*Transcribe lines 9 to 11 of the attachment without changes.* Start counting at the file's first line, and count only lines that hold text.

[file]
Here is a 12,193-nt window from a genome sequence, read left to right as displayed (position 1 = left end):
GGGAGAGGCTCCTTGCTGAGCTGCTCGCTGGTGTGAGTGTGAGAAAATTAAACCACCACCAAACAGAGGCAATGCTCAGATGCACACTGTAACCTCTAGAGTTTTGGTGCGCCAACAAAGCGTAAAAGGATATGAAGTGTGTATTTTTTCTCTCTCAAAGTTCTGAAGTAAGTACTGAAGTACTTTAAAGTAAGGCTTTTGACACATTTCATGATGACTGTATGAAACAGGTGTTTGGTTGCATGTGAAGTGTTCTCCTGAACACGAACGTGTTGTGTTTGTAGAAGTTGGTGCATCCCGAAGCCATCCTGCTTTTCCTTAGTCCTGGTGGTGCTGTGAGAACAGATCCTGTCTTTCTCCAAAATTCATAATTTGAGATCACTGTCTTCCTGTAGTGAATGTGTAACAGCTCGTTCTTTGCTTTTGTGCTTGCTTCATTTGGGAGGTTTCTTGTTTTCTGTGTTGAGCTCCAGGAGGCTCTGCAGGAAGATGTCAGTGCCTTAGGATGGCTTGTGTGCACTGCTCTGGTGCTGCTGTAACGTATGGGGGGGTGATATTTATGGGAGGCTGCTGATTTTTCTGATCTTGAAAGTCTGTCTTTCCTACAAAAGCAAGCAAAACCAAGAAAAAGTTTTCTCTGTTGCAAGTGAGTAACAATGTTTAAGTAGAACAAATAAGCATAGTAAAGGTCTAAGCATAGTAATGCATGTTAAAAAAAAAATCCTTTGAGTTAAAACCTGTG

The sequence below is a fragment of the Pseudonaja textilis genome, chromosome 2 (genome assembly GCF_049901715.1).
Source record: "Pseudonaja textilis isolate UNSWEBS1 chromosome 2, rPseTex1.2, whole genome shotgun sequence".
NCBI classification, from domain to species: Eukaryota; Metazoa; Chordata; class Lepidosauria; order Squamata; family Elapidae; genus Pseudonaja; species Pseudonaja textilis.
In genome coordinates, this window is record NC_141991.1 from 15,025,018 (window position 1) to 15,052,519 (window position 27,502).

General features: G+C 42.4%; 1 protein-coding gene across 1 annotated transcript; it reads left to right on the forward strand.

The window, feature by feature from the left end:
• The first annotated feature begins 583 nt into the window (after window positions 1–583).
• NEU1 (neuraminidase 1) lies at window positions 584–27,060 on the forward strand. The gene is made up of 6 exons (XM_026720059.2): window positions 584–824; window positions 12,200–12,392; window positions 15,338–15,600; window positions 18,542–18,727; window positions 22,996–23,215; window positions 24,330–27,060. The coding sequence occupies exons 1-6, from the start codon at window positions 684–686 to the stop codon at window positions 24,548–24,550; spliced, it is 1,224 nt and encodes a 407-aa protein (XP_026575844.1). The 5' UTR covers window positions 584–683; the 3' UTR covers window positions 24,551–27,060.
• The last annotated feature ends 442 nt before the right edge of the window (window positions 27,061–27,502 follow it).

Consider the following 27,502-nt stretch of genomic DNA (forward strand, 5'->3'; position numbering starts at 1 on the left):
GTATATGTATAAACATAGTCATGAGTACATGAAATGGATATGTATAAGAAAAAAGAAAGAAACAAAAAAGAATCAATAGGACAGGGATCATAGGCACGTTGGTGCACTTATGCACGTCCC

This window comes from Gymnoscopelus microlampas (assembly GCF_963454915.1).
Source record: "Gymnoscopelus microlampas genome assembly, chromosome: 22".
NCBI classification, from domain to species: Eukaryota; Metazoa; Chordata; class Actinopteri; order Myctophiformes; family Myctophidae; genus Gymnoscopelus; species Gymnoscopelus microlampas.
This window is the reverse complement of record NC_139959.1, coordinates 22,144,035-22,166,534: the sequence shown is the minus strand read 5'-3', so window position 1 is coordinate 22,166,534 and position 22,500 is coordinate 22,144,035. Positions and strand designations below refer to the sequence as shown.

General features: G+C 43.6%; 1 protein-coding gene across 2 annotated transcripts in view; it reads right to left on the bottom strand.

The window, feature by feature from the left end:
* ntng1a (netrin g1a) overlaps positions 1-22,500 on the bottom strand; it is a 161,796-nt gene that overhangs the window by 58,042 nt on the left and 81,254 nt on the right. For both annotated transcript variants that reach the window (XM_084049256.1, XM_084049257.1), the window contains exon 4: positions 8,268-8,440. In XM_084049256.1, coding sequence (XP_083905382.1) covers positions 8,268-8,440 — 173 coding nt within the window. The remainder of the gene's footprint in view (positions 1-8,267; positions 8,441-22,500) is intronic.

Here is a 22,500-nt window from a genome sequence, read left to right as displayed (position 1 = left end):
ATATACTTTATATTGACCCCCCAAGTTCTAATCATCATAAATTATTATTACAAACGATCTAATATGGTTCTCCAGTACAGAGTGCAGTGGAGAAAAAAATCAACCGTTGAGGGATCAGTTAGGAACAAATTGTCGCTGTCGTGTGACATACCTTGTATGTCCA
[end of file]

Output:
• The first annotated feature begins 583 nt into the window (after window positions 1–583).
• NEU1 (neuraminidase 1) lies at window positions 584–27,060 on the forward strand. The gene is made up of 6 exons (XM_026720059.2): window positions 584–824; window positions 12,200–12,392; window positions 15,338–15,600; window positions 18,542–18,727; window positions 22,996–23,215; window positions 24,330–27,060. The coding sequence occupies exons 1-6, from the start codon at window positions 684–686 to the stop codon at window positions 24,548–24,550; spliced, it is 1,224 nt and encodes a 407-aa protein (XP_026575844.1). The 5' UTR covers window positions 584–683; the 3' UTR covers window positions 24,551–27,060.
• The last annotated feature ends 442 nt before the right edge of the window (window positions 27,061–27,502 follow it).